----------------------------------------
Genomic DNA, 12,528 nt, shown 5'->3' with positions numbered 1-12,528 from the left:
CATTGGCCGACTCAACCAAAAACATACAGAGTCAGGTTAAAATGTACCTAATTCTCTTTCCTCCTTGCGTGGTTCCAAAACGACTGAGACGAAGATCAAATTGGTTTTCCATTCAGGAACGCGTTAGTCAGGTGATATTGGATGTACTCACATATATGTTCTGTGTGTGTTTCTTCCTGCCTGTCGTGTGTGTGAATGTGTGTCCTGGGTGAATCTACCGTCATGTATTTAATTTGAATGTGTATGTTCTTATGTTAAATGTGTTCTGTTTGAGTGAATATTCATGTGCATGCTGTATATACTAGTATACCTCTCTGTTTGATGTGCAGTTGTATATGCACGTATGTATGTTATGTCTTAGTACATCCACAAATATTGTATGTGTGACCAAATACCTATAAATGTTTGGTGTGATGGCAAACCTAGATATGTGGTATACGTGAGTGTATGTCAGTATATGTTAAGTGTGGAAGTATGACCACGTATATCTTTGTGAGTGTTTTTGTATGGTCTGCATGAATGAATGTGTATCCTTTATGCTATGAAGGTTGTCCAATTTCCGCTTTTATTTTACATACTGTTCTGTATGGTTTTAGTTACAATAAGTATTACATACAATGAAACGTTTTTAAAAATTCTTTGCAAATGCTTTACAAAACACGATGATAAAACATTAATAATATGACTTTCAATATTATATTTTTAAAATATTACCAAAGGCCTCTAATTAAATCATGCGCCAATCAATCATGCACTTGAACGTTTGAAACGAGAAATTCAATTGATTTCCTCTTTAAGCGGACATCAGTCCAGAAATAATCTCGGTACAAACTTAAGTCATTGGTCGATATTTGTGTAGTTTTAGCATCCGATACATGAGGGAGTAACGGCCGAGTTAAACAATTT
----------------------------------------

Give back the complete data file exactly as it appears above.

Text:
Genomic DNA, 12,528 nt, shown 5'->3' with positions numbered 1-12,528 from the left:
CATTGGCCGACTCAACCAAAAACATACAGAGTCAGGTTAAAATGTACCTAATTCTCTTTCCTCCTTGCGTGGTTCCAAAACGACTGAGACGAAGATCAAATTGGTTTTCCATTCAGGAACGCGTTAGTCAGGTGATATTGGATGTACTCACATATATGTTCTGTGTGTGTTTCTTCCTGCCTGTCGTGTGTGTGAATGTGTGTCCTGGGTGAATCTACCGTCATGTATTTAATTTGAATGTGTATGTTCTTATGTTAAATGTGTTCTGTTTGAGTGAATATTCATGTGCATGCTGTATATACTAGTATACCTCTCTGTTTGATGTGCAGTTGTATATGCACGTATGTATGTTATGTCTTAGTACATCCACAAATATTGTATGTGTGACCAAATACCTATAAATGTTTGGTGTGATGGCAAACCTAGATATGTGGTATACGTGAGTGTATGTCAGTATATGTTAAGTGTGGAAGTATGACCACGTATATCTTTGTGAGTGTTTTTGTATGGTCTGCATGAATGAATGTGTATCCTTTATGCTATGAAGGTTGTCCAATTTCCGCTTTTATTTTACATACTGTTCTGTATGGTTTTAGTTACAATAAGTATTACATACAATGAAACGTTTTTAAAAATTCTTTGCAAATGCTTTACAAAACACGATGATAAAACATTAATAATATGACTTTCAATATTATATTTTTAAAATATTACCAAAGGCCTCTAATTAAATCATGCGCCAATCAATCATGCACTTGAACGTTTGAAACGAGAAATTCAATTGATTTCCTCTTTAAGCGGACATCAGTCCAGAAATAATCTCGGTACAAACTTAAGTCATTGGTCGATATTTGTGTAGTTTTAGCATCCGATACATGAGGGAGTAACGGCCGAGTTAAACAATTT